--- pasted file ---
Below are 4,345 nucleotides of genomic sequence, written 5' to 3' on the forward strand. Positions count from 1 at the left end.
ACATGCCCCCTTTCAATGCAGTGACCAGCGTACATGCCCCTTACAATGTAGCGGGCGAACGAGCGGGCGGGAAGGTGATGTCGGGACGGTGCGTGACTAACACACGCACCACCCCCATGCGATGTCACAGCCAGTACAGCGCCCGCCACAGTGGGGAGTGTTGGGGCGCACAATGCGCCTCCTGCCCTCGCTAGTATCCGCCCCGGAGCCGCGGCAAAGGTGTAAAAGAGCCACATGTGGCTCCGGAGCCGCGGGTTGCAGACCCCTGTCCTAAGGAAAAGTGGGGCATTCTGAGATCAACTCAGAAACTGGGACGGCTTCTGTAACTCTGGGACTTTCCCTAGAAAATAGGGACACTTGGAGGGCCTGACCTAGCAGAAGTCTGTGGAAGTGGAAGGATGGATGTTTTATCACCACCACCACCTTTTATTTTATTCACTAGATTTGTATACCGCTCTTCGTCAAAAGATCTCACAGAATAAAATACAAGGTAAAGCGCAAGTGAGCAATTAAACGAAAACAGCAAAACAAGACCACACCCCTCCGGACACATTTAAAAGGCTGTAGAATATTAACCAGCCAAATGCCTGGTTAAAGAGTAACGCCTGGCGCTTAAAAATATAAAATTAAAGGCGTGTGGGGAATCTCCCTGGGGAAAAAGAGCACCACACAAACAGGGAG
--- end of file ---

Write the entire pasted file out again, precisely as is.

Below are 4,345 nucleotides of genomic sequence, written 5' to 3' on the forward strand. Positions count from 1 at the left end.
ACATGCCCCCTTTCAATGCAGTGACCAGCGTACATGCCCCTTACAATGTAGCGGGCGAACGAGCGGGCGGGAAGGTGATGTCGGGACGGTGCGTGACTAACACACGCACCACCCCCATGCGATGTCACAGCCAGTACAGCGCCCGCCACAGTGGGGAGTGTTGGGGCGCACAATGCGCCTCCTGCCCTCGCTAGTATCCGCCCCGGAGCCGCGGCAAAGGTGTAAAAGAGCCACATGTGGCTCCGGAGCCGCGGGTTGCAGACCCCTGTCCTAAGGAAAAGTGGGGCATTCTGAGATCAACTCAGAAACTGGGACGGCTTCTGTAACTCTGGGACTTTCCCTAGAAAATAGGGACACTTGGAGGGCCTGACCTAGCAGAAGTCTGTGGAAGTGGAAGGATGGATGTTTTATCACCACCACCACCTTTTATTTTATTCACTAGATTTGTATACCGCTCTTCGTCAAAAGATCTCACAGAATAAAATACAAGGTAAAGCGCAAGTGAGCAATTAAACGAAAACAGCAAAACAAGACCACACCCCTCCGGACACATTTAAAAGGCTGTAGAATATTAACCAGCCAAATGCCTGGTTAAAGAGTAACGCCTGGCGCTTAAAAATATAAAATTAAAGGCGTGTGGGGAATCTCCCTGGGGAAAAAGAGCACCACACAAACAGGGAG